Several years ago I replaced an MBP battery with a non-Apple battery, and it caused a massive continuous CPU drain, apparently OS X checking something. Had to return and replace with an “official” Apple battery to get back normal performance. So apparently they have been looking at some battery info for some time. Not sure if this would be called planned obsolescence or anti-right-to-repair or bad programming or what.

Can anyone point to a situation where a third-party battery gone bad reflected on the original manufacturer?

I can’t think of an example with batteries, but there have been a number of stories of fires and burns that initially implicated Apple and days later the reports revealed the people were using crappy third-party cables and charging equipment.

Naturally, the exoneration of Apple articles received far less attention/promotion than the scandalous ones.

I’ve certainly seen plenty of stories of cables catching on fire, but I can’t say that Apple has ever gotten significant blame when it was a third-party cable or charger (and some of the reported fires are with Apple’s own cables and chargers). The fact that we can’t remember any specifics is telling, I think.

https://www.google.com/search?sourceid=navclient&gfns=1&q=iPhone+cable+fire

Of course, there are also stories about Apple batteries catching fire:

So I’m just not buying the claim that Apple has to do this to protect itself from the possibility of undeserved bad press for a situation that has never happened before.

This is a company that’s fighting hard against the right to repair both with its product design and with legal firepower. Occam’s Razor would suggest that this move is much more about shutting down independent repair operations.

No. These are entirely different matters. Samsung got blasted and rightly so for their batteries on their brand new devices. It was systematic failure caused by their shoddy process.

Apple OTOH won’t get faulted for an isolated case here or there where somebody got a crappy 3rd party replacement part. As Adam correctly points out, the community is usually very good at pointing out such facts, exonnerating Apple, and getting the media to report the full story.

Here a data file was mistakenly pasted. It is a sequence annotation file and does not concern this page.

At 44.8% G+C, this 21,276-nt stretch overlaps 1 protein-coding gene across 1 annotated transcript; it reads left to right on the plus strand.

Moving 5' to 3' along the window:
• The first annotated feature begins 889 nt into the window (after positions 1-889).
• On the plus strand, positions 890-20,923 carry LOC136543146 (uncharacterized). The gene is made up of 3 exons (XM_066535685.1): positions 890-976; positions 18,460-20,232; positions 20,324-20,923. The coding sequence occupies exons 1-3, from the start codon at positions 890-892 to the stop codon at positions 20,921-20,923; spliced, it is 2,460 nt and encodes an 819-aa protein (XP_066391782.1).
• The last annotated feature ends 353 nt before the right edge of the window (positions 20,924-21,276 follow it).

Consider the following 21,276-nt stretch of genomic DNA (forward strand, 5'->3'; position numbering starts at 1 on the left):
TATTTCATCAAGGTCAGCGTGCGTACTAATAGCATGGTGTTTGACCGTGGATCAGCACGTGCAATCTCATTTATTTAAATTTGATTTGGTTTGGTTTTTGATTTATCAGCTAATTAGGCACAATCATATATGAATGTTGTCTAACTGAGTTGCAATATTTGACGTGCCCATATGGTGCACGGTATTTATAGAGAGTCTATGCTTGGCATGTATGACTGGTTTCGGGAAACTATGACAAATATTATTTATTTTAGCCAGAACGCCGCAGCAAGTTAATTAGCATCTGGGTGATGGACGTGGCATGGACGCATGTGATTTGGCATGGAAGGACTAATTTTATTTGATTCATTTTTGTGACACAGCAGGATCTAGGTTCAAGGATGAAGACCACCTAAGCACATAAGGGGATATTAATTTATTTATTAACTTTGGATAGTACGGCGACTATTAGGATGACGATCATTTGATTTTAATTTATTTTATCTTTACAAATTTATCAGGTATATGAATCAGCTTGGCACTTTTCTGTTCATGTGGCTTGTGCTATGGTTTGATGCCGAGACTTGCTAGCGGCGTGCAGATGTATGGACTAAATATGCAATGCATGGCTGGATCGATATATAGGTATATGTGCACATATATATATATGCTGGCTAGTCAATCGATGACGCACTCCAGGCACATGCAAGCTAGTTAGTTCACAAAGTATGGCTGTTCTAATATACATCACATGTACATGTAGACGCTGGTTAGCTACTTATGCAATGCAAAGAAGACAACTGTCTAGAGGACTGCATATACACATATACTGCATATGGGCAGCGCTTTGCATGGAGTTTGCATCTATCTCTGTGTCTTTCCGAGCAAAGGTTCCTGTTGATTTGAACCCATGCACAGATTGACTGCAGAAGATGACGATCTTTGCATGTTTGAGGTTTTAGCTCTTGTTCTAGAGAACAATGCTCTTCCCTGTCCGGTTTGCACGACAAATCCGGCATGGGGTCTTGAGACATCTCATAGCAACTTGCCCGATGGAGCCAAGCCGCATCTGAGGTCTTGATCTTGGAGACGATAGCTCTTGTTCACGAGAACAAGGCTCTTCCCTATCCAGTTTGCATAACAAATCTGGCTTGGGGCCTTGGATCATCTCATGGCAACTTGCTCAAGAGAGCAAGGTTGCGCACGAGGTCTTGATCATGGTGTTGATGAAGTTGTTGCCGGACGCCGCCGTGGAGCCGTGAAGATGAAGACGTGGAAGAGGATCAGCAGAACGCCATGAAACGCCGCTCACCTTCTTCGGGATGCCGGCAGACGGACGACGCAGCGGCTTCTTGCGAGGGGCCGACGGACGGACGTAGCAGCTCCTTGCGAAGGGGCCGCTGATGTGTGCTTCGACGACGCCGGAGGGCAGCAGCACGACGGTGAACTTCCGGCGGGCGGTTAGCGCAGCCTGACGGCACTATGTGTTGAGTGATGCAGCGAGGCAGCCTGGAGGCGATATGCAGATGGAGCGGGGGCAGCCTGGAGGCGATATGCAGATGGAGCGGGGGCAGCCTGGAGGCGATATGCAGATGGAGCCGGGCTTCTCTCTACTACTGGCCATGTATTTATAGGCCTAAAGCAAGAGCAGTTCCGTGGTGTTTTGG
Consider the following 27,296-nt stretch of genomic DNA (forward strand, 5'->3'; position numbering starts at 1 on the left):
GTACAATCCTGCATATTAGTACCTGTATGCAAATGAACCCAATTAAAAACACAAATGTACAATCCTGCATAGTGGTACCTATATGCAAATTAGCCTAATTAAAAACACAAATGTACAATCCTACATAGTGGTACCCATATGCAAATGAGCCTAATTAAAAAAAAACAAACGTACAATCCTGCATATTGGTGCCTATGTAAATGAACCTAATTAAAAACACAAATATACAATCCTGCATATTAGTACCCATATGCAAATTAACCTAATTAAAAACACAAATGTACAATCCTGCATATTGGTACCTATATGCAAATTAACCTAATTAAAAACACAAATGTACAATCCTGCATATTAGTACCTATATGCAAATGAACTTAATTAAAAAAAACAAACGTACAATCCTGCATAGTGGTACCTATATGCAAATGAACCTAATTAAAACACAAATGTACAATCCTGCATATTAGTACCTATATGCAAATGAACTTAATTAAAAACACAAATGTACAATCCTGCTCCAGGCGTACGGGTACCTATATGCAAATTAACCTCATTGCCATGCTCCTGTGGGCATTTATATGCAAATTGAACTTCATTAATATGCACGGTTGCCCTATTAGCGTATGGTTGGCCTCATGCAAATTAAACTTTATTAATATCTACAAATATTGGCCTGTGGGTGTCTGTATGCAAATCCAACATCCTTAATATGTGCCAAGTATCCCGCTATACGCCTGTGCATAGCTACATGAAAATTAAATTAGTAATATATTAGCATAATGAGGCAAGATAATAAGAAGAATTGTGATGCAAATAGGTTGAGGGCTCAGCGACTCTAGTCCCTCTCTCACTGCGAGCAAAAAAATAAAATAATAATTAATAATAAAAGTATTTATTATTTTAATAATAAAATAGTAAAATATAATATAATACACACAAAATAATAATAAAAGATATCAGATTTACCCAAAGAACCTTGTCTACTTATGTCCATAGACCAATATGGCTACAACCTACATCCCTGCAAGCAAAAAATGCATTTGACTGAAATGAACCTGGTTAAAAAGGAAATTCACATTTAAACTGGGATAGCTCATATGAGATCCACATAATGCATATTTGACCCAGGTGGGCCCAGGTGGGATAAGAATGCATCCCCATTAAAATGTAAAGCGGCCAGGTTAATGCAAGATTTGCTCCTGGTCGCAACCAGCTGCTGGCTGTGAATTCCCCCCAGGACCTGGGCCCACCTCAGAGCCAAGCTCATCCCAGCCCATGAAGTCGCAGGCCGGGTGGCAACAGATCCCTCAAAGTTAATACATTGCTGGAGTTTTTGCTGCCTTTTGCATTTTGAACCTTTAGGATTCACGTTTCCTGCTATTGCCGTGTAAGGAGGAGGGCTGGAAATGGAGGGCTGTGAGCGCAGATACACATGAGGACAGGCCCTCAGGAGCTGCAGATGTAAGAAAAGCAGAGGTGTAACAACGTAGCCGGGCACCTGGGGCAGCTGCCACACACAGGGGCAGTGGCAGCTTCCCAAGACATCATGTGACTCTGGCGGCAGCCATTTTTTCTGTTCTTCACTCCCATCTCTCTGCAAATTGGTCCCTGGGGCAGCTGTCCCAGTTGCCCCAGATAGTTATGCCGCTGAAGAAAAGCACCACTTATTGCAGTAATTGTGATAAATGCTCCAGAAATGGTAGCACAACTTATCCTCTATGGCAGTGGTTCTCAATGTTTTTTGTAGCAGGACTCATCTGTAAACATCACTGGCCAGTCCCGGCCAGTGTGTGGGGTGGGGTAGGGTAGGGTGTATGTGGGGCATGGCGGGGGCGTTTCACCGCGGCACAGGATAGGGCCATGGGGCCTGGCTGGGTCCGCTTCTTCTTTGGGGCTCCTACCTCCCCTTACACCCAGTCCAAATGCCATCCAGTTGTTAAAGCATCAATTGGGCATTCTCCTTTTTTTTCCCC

Toyota doesn’t get blamed when somebody gets a cheap fake part and then destroys their car. Why should Apple?

The details are different, but this situation feels similar to the Supreme Court case where Lexmark was told it couldn’t stop third-party toner recyclers by using a proprietary chip. The big difference is that Lexmark was hinging its argument on patent law, which isn’t what Apple’s doing here. But the goal—control over the ecosystem—is the same.

True…but Apple has no idea of the quality of the repair even with an Apple battery. OEM batteries in the Samsung or not…they got the blame and we know the media would blame App,e for flaming iPhones and not the good old boy repair shop…there’s no clickbait in the latter.

To some extent…Apple is between the proverbial rock and a hard place. If they let anybody replace batteries and they erupt…Apple will get the blame, not the corner repair stand in Barcelona. If they stop 3rd party replacements…they get blamed for right to repair issues.

IMHO the crucial difference is that in the latter case they rightly face blame, while in the former they don’t. I think it’s fair to say that Apple knows how to defend itself when it feels it’s being unfairly accused. May I remember you of Tim’s “it’s all political crap” statement when he was told he’d have to pay taxes in the EU that amount to more than 0.03% of their EU earnings?

I didn’t know that OEM Apple batteries are available for iPhone owners to install. . . When I have done searches for replacement batteries I always wind up finding third-party batteries.